The eggs appeared overnight, clogging the streets and sidewalks, each of them as large as a very small car. The thickest clumps lay along the base of the Three Towers themselves, of course, every supervillain’s favorite attack site. Anybody who saw those eggs, who noticed the way that they throbbed and wiggled, would have told you that nothing good was about to crack out of them.
Not that anybody panicked. Residents of Bledsoe City were used to these kinds of days. New Yorkers might be proud of their reputation for smack talk and tiny apartments. Los Angelenos may always be the first to tell you how superficial their lives are, how fragile the connections that bind them to their friends and so-called loved ones. The occasional supervillain siege was part of what made living in Bledsoe special. Everybody knew the drill: you stayed at home and waited it out, in the basement if you had one, in the bathtub if you didn’t. It was no more and no less frightening than inclement weather.
So nobody witnessed Snake-Boy’s birth. Nobody realized that he had come out different. His brood-brothers, the other snake-boys hatching all around him, didn’t even notice. To be fair, he did look exactly like them: snake-faced, human-bodied, scaly all over, tan in the front, black in the back. His brothers had stepped bright-eyed out of their shells, though, the kind of powerful young henchpeople who always stand, who always lean back on their heels when they stand, who always face the sky slightly. Not Snake-Boy. He had tumbled out of his broken egg with a mewling cry, like a startled kitten. And there he remained.
He tried to say, “Hello?”
But his brothers didn’t hear him. They had begun to sing, each of them using all five of his mouths (the face-mouth and the ones belonging to the four actual snakes twisting out of each snake-boy’s shoulder-blades). “He is the SerpenTerrorist,” they sang. “He is the rightful ruler of the Solar System. He is the rightful mayor of Bledsoe City. He is handsomer than God.”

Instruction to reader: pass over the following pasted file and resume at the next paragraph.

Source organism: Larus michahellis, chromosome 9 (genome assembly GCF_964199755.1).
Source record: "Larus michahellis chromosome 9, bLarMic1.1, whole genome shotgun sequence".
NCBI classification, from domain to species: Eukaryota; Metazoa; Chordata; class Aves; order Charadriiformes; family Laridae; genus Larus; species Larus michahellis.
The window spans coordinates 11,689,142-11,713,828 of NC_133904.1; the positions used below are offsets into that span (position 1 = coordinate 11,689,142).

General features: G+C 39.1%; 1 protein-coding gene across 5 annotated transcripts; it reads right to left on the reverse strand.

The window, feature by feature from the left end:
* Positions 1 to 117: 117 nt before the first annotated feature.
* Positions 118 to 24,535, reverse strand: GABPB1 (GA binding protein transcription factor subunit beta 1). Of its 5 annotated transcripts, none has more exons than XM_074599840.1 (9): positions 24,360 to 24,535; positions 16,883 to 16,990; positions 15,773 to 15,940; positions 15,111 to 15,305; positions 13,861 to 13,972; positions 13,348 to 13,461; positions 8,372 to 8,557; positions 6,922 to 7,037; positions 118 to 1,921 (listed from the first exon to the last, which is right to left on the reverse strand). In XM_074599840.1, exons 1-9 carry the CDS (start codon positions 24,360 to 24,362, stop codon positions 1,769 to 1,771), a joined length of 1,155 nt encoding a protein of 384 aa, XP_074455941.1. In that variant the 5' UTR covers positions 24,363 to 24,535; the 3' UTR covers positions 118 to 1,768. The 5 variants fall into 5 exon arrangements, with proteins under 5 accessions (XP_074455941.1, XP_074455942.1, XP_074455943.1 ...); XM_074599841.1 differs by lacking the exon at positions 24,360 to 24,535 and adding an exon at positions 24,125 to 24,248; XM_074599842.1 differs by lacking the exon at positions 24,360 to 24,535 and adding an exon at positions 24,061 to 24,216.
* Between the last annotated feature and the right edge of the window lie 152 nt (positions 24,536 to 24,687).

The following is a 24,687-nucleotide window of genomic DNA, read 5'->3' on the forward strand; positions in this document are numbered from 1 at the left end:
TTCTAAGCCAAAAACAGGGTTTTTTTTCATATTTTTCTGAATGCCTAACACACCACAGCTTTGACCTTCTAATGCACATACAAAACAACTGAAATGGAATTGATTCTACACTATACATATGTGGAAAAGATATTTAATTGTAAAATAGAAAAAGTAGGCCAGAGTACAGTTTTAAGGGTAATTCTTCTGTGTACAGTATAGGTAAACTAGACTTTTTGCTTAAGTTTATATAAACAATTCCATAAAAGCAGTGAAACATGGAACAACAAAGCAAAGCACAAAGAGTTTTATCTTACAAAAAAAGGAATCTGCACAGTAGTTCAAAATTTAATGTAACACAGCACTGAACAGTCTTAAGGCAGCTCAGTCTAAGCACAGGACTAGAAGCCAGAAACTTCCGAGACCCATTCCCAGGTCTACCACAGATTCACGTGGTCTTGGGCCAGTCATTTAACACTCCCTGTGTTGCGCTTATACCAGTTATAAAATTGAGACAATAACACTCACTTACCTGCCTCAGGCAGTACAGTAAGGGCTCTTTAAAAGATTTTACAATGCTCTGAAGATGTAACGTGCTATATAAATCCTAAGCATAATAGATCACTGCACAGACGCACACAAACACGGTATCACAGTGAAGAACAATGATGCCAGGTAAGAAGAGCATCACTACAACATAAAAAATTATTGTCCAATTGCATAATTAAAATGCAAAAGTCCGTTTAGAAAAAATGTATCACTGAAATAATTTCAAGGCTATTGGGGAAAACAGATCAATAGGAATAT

Then they bolted, as one, toward the Three Towers.
What is wrong with me? Snake-Boy wondered, as he staggered up onto his feet. Where did they learn that song? Who is the SerpenTerrorist, anyway? He stretched his half-awake shoulder-snakes into the sky behind him, like wings. Was this an interesting enough pose? He wanted to be like everybody else. He wanted to be ready to “bite for and fight for and die for” (as one part of their song went), “snake-strong, snake-proud, snake-sure.” But he was none of those things. Maybe, though, if he just went along, stepped into the running stream, pretended to be what his brothers had been born being, he might somehow transform into one of them. He broke into a trot, hoping to catch up, but he was too slow, too clumsy and dumb. He fell down onto his tender knees.
His own shoulder-snakes twisted themselves around in front of his face. They hovered there, slippery against one another. He thought for a second that they might even bite him. They did not. They flicked their tiny forked tongues, though. They blinked their bright, empty eyes. They spoke into his brain: Loser. They laughed at him, snake-laughter, from the very bottom of their throats, which were their whole bodies.
“Okay,” he said. “That does it.”
It was fine for him to question himself, but he wasn’t about to answer to his own appendages. He grabbed the shoulder-snakes just below their jaws, two to a hand, shoved them behind him, held them there, until he felt them slacken, become a part of himself again.
He got up. He took one step, to test his feet. He took another. He took a third step. And so on. And then he ran, beautifully and well, toward the growing, glistening, rumbling clump of his brothers at the base of the Three Towers, as if he had always known how to run, as if he had always known why he was here.
That’s where he met Sky Prince.